Age of oldest rocks off by millions of years

Zircon gives clues to the past (Image: Science/AAAS)

Two of the solar system’s best natural timekeepers have been caught misbehaving, suggesting that the accepted ages for the oldest known rock samples are off by a million years or more.

According to two new studies, a radioactive version of the element samarium decays much more quickly than previously thought, and different versions of uranium don’t always appear in the same relative quantities in earthly rocks.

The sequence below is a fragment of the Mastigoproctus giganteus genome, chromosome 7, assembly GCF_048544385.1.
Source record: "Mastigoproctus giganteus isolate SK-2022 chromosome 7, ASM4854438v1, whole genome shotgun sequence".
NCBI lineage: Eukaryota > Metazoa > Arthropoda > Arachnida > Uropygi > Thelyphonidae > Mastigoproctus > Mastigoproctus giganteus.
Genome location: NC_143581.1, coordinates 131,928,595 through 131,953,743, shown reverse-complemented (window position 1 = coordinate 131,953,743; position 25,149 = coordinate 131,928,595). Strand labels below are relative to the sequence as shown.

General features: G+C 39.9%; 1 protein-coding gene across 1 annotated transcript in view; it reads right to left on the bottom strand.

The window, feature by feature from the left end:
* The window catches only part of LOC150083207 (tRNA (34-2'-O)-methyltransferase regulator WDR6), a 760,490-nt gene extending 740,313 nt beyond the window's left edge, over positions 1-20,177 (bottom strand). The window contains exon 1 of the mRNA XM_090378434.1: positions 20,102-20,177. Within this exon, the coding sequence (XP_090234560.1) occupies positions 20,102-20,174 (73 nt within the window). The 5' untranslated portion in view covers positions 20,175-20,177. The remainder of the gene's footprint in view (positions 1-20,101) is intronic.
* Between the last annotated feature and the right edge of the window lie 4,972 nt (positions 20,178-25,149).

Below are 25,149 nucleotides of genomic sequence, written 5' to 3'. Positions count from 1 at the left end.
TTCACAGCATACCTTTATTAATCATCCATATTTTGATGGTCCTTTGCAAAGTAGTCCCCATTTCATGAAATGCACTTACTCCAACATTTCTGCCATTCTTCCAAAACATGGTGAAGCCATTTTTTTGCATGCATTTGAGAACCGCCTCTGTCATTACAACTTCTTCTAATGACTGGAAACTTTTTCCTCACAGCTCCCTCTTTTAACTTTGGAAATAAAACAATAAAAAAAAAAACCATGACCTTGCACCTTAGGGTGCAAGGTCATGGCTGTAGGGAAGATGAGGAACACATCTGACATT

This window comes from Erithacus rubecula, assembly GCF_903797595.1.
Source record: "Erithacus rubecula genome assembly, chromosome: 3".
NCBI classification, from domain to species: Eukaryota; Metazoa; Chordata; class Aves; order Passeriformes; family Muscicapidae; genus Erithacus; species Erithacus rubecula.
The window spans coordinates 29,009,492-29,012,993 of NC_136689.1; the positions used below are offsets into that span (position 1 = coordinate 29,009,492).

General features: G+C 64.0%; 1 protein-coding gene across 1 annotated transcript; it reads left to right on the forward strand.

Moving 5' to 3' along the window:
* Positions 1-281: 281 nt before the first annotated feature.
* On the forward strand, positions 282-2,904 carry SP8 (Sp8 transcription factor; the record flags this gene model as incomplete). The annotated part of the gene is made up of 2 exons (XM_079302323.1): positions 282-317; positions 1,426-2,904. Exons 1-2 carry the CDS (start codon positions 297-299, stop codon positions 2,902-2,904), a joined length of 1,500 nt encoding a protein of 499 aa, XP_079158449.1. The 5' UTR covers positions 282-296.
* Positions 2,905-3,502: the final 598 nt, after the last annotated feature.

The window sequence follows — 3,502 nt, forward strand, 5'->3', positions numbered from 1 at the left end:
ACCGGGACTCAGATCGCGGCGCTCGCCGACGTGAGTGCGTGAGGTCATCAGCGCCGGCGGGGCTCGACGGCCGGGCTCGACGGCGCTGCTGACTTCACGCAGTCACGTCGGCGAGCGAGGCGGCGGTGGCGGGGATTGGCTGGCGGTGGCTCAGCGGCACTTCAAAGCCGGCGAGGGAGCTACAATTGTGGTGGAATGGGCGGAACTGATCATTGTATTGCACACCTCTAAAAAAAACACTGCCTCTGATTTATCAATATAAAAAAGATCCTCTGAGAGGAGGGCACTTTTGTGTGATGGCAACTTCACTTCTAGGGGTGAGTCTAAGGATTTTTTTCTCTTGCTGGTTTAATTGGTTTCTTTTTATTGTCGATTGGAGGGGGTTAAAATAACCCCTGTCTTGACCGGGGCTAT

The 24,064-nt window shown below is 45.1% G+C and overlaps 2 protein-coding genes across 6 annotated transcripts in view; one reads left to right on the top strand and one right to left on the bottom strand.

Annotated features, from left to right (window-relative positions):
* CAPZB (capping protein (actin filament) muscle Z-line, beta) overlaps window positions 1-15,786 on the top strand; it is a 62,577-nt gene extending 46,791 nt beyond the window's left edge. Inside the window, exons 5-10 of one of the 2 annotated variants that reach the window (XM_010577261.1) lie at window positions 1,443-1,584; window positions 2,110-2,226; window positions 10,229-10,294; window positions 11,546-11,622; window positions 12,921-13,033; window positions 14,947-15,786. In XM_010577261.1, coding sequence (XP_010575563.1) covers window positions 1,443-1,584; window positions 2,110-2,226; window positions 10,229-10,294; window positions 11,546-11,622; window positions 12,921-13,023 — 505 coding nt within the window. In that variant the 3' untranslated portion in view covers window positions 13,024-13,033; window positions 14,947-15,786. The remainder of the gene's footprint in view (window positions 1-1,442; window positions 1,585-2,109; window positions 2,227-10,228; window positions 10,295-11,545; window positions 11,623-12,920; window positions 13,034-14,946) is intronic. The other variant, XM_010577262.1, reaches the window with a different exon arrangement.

Both elements are used by geologists to date rocks and chart the history of events on our planet and in the solar system.

“If you have a critical event in Earth’s history, something like an extinction event or a climate change shift or a meteorite impact, you need to know the absolute age with the most confidence,” says Joe Hiess of the British Geological Survey, who led one of the studies. “In Earth sciences there’s a need to be able to define what happened first and what happened second.”

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